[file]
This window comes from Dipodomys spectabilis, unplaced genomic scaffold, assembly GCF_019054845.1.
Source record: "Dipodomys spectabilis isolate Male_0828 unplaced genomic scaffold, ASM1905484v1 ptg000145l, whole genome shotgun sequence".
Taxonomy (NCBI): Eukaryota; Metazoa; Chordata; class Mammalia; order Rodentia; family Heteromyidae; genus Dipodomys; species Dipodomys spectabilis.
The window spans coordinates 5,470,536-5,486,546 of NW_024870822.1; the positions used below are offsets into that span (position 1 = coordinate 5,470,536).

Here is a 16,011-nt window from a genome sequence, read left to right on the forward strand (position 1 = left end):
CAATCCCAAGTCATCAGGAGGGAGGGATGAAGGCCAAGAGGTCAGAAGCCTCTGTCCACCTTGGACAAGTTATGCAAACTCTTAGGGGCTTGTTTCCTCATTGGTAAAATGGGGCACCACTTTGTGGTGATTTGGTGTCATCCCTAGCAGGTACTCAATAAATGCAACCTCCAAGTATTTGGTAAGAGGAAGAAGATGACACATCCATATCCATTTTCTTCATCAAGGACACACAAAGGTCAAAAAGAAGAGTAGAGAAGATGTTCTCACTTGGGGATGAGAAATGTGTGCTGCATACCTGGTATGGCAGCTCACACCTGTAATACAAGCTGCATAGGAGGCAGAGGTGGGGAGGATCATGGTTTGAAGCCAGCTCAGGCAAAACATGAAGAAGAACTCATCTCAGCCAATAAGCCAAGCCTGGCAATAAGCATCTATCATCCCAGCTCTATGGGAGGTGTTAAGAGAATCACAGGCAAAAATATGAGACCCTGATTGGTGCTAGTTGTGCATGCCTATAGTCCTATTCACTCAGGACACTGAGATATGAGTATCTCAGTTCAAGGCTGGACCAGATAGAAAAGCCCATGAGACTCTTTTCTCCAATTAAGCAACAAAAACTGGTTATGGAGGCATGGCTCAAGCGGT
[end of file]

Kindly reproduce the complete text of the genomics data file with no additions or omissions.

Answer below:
This window comes from Dipodomys spectabilis, unplaced genomic scaffold, assembly GCF_019054845.1.
Source record: "Dipodomys spectabilis isolate Male_0828 unplaced genomic scaffold, ASM1905484v1 ptg000145l, whole genome shotgun sequence".
Taxonomy (NCBI): Eukaryota; Metazoa; Chordata; class Mammalia; order Rodentia; family Heteromyidae; genus Dipodomys; species Dipodomys spectabilis.
The window spans coordinates 5,470,536-5,486,546 of NW_024870822.1; the positions used below are offsets into that span (position 1 = coordinate 5,470,536).

Here is a 16,011-nt window from a genome sequence, read left to right on the forward strand (position 1 = left end):
CAATCCCAAGTCATCAGGAGGGAGGGATGAAGGCCAAGAGGTCAGAAGCCTCTGTCCACCTTGGACAAGTTATGCAAACTCTTAGGGGCTTGTTTCCTCATTGGTAAAATGGGGCACCACTTTGTGGTGATTTGGTGTCATCCCTAGCAGGTACTCAATAAATGCAACCTCCAAGTATTTGGTAAGAGGAAGAAGATGACACATCCATATCCATTTTCTTCATCAAGGACACACAAAGGTCAAAAAGAAGAGTAGAGAAGATGTTCTCACTTGGGGATGAGAAATGTGTGCTGCATACCTGGTATGGCAGCTCACACCTGTAATACAAGCTGCATAGGAGGCAGAGGTGGGGAGGATCATGGTTTGAAGCCAGCTCAGGCAAAACATGAAGAAGAACTCATCTCAGCCAATAAGCCAAGCCTGGCAATAAGCATCTATCATCCCAGCTCTATGGGAGGTGTTAAGAGAATCACAGGCAAAAATATGAGACCCTGATTGGTGCTAGTTGTGCATGCCTATAGTCCTATTCACTCAGGACACTGAGATATGAGTATCTCAGTTCAAGGCTGGACCAGATAGAAAAGCCCATGAGACTCTTTTCTCCAATTAAGCAACAAAAACTGGTTATGGAGGCATGGCTCAAGCGGT